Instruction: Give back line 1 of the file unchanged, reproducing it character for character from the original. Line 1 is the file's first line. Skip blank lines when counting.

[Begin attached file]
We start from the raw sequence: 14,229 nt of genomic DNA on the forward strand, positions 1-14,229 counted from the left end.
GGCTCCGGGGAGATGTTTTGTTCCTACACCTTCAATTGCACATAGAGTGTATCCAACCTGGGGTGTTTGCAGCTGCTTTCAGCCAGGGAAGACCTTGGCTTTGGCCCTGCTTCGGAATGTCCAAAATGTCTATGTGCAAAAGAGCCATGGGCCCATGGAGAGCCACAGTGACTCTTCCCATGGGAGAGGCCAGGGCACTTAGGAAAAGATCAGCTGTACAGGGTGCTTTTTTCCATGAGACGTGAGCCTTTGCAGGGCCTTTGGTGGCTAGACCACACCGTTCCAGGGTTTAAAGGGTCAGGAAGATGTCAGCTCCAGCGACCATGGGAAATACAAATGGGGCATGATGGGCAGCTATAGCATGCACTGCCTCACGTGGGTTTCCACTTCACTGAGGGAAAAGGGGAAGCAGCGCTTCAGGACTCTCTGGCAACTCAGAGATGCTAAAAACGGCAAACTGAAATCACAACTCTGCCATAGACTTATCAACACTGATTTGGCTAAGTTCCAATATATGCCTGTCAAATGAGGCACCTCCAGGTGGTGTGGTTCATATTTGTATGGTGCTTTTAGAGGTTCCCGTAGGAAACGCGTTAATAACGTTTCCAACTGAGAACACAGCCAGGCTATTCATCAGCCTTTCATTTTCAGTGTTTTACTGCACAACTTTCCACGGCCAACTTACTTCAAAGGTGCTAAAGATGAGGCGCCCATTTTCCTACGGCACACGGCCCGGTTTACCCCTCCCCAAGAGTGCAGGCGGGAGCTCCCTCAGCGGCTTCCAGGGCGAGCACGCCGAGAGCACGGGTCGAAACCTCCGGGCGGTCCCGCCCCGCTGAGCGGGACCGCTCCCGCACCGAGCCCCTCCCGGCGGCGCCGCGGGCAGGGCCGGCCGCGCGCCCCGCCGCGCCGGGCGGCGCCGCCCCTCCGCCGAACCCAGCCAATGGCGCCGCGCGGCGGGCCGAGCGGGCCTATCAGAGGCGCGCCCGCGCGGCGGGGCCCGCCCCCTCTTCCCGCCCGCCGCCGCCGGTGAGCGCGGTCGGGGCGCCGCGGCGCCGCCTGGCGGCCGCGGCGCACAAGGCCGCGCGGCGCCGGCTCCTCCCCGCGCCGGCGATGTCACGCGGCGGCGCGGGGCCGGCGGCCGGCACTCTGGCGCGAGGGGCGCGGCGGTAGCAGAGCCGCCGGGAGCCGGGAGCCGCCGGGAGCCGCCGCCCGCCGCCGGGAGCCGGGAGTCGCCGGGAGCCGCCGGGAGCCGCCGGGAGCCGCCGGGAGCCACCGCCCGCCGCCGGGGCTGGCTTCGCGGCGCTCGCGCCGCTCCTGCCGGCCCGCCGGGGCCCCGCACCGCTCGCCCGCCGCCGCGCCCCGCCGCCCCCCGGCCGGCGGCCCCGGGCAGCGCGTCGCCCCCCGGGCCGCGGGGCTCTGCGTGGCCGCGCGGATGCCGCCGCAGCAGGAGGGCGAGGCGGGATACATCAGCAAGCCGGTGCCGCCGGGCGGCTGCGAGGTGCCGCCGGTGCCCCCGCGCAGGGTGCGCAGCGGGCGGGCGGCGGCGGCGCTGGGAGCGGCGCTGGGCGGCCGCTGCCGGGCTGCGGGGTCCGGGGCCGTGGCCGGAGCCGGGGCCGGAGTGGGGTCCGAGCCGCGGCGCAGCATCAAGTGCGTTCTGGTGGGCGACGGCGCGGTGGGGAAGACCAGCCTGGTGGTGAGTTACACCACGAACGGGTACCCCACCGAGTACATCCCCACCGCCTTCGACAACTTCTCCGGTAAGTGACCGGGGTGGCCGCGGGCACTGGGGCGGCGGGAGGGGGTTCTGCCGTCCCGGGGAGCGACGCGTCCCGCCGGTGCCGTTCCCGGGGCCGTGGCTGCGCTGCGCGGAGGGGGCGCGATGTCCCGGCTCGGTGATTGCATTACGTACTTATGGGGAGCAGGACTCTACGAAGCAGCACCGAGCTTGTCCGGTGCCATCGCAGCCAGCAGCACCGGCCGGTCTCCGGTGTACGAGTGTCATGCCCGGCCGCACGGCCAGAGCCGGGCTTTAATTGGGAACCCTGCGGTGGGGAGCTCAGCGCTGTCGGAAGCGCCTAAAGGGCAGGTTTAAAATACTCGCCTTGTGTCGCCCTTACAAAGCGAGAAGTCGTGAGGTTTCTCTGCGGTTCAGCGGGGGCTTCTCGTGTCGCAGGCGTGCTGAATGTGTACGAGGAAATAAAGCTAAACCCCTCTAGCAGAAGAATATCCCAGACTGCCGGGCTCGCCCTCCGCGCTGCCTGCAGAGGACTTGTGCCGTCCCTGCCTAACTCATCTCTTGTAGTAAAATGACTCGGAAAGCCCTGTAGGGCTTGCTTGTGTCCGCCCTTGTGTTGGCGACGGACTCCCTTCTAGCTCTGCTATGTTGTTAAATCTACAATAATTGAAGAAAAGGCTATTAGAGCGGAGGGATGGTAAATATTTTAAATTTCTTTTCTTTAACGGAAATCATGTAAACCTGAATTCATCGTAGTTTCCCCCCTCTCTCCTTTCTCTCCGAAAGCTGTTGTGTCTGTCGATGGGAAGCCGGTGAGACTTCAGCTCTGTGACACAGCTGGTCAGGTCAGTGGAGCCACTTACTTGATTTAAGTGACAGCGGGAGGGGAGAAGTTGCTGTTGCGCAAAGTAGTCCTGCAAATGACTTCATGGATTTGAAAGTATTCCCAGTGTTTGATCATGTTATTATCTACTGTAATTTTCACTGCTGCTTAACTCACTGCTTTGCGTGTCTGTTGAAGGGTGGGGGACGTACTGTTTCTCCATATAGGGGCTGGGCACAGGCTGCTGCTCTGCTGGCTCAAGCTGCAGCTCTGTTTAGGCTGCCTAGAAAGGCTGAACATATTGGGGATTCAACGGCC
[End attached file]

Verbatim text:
We start from the raw sequence: 14,229 nt of genomic DNA on the forward strand, positions 1-14,229 counted from the left end.